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Couch Surfing? Dude!

Dear Friend,

Want to travel, but can’t stand the touristy feel of most places you go? Want to get the real scoop on your destination? You know, travel like a local? Wanna save a lot of money? Maybe you should try couch surfing.

What is it? Couch surfing is a worldwide non-profit movement of volunteers who will take travelers and their families into their homes for a day or a week or whatever, for FREE, with the goal of “internationally networking people and places, creat[ing] educational exchanges, rais[ing] collective consciousness, spread[ing] tolerance, and facilitat[ing] cultural awareness.” See http://www.couchsurfing.org/.

The idea of couch surfing is to connect you with locals on a personal level. You stay with them in their homes. You help with the dishes or whatever. Maybe you bring a gift, but nothing is expected or required. They may take you around town, introduce you to friends, and often end up as permanent members of your extended friend network. It kind of like B&Bs, but for free.

Couch surfing is really a very old idea come back to life. For example, in Colonial America, folks with homes would regularly open up to travelers, feeding them, doing laundry, etc. It was considered the right thing to do, and there just weren’t any Holiday Inns around in those days.

George Washington is said to have thought of Mount Vernon as more of a hotel than a private home, considering the incredible volume of travelers of many social classes who stayed with him and Martha through the years. When George Washington traveled, he did the same. That’s why there are so many homes on the East Coast of the U.S. that can make the claim, “George Washington Slept Here.”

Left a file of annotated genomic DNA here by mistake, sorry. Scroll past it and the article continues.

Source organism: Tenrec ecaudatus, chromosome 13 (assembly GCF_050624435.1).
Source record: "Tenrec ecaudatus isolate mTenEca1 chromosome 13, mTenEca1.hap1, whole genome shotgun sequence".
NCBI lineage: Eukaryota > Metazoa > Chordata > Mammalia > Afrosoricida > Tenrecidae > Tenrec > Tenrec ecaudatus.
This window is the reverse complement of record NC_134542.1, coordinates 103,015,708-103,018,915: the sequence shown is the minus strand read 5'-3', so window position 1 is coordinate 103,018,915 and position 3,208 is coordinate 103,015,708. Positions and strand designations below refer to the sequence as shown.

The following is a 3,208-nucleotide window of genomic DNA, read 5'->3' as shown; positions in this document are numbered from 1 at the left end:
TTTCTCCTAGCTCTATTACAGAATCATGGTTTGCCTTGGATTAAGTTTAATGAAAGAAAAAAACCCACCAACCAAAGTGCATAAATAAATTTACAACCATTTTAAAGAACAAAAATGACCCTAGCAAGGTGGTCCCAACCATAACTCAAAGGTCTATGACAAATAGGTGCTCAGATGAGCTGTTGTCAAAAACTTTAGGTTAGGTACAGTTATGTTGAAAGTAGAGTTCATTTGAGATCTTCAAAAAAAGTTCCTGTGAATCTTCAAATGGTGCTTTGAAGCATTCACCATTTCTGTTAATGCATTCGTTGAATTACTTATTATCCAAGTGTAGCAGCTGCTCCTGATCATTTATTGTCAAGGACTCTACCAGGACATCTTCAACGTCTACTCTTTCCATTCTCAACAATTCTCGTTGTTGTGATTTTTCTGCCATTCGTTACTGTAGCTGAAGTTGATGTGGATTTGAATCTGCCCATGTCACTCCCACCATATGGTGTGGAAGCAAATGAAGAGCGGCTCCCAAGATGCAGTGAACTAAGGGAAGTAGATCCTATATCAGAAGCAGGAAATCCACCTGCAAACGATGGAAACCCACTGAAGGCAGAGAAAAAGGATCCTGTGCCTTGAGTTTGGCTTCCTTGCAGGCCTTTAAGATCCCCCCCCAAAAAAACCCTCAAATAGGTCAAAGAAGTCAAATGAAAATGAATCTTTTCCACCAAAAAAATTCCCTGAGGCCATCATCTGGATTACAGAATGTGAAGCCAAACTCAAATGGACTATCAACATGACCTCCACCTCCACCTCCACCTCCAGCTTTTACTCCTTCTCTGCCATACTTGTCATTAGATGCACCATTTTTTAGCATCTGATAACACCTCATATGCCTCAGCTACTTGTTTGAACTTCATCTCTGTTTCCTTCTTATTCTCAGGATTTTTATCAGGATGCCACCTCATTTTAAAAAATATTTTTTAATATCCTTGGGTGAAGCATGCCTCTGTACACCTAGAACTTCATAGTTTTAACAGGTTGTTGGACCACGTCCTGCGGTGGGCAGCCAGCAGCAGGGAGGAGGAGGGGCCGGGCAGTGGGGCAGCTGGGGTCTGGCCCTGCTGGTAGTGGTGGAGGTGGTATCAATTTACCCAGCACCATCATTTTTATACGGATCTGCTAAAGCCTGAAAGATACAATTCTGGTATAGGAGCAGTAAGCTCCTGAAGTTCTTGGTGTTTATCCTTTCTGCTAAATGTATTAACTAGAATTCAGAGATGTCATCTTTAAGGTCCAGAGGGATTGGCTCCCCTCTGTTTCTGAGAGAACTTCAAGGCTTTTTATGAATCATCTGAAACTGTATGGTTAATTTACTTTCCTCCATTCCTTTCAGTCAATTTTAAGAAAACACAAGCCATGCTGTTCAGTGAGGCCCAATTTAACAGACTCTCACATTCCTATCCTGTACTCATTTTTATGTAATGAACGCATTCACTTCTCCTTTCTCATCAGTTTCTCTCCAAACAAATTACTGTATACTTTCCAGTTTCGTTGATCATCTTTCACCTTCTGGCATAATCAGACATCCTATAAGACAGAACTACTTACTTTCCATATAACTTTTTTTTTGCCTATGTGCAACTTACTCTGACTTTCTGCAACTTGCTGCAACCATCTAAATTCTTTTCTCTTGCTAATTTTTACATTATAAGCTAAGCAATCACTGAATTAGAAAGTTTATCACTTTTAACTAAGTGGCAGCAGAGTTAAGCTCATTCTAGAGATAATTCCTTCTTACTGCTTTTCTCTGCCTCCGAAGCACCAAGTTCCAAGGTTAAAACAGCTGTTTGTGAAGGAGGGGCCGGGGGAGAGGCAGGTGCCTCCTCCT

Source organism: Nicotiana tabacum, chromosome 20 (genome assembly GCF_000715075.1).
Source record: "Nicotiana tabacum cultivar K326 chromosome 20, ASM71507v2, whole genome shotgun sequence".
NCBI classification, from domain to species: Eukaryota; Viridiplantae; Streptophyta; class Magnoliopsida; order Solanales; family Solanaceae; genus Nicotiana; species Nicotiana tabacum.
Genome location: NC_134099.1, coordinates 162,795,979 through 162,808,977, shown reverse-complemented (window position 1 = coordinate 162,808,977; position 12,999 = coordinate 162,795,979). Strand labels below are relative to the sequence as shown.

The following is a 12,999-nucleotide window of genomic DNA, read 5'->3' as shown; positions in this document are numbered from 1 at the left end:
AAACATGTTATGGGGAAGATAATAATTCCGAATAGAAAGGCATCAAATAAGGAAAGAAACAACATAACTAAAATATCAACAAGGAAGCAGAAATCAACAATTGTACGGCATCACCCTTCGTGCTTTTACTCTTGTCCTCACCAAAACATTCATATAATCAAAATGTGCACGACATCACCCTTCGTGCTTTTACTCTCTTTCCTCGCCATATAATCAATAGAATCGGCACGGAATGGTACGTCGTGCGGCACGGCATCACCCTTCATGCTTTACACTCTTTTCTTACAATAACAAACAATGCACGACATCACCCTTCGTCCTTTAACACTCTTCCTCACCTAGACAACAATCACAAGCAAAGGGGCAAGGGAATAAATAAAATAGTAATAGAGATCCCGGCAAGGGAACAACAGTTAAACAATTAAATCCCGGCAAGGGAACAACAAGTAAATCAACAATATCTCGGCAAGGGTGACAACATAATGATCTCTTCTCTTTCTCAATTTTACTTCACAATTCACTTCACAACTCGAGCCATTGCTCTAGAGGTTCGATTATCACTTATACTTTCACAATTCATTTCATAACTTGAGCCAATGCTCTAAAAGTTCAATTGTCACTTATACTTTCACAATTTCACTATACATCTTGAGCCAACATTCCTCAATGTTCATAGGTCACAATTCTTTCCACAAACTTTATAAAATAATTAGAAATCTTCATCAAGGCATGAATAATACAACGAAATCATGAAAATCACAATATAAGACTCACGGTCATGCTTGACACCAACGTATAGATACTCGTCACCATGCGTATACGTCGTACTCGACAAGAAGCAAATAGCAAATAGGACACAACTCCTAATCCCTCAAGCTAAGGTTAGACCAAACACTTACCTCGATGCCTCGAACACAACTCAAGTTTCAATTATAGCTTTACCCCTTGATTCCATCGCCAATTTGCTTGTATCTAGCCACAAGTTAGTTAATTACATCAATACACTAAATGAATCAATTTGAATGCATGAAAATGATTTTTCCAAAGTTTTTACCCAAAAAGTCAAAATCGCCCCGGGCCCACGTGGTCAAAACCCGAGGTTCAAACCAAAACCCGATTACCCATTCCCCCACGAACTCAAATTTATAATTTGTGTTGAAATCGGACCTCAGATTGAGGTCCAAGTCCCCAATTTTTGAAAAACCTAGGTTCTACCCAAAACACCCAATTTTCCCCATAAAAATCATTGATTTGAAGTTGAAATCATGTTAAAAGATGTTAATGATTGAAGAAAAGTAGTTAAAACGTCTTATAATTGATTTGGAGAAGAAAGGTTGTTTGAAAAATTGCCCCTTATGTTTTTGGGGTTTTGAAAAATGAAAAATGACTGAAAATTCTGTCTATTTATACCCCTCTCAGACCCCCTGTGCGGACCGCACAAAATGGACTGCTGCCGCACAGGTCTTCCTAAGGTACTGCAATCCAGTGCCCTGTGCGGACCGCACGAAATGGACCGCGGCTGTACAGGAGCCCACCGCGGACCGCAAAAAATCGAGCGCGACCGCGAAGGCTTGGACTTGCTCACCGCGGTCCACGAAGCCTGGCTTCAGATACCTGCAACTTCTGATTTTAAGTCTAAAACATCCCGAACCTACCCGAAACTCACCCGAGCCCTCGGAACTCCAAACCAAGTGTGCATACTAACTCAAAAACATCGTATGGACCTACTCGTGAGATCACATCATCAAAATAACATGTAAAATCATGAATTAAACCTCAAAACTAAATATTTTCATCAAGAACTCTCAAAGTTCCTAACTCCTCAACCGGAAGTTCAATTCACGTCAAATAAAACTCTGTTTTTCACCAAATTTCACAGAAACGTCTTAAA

Of course, things have changed since Washington’s day. Most people’s first reaction when they hear about couch surfing is, “Is it safe?” It’s a fair question. Couch Surfing International, Inc., who claim to be the modern originator of the idea, state on their website that their reputation-based network of users, with “friend-link strength indicators and testimonials,” and “including some technologies invented by the organization,” help to insure that you aren’t inviting Hannibal Lector home for dinner. So far, the system seems to be working.

Since its founding in 2004, Coach Surfing International, Inc. has accumulated 1,154,391 members (and counting), from 230 countries, plus Antarctica. It looks like these guys are onto something new (or old).

If this sounds like an option for you, then pop over to couchsurfing.org and sign up!

Whether couch surfing is for you or not, it serves as one more example of how creative ideas can allow for creative lifestyles, regardless of your financial condition. Way to go CSI!

All the best,

Hugh

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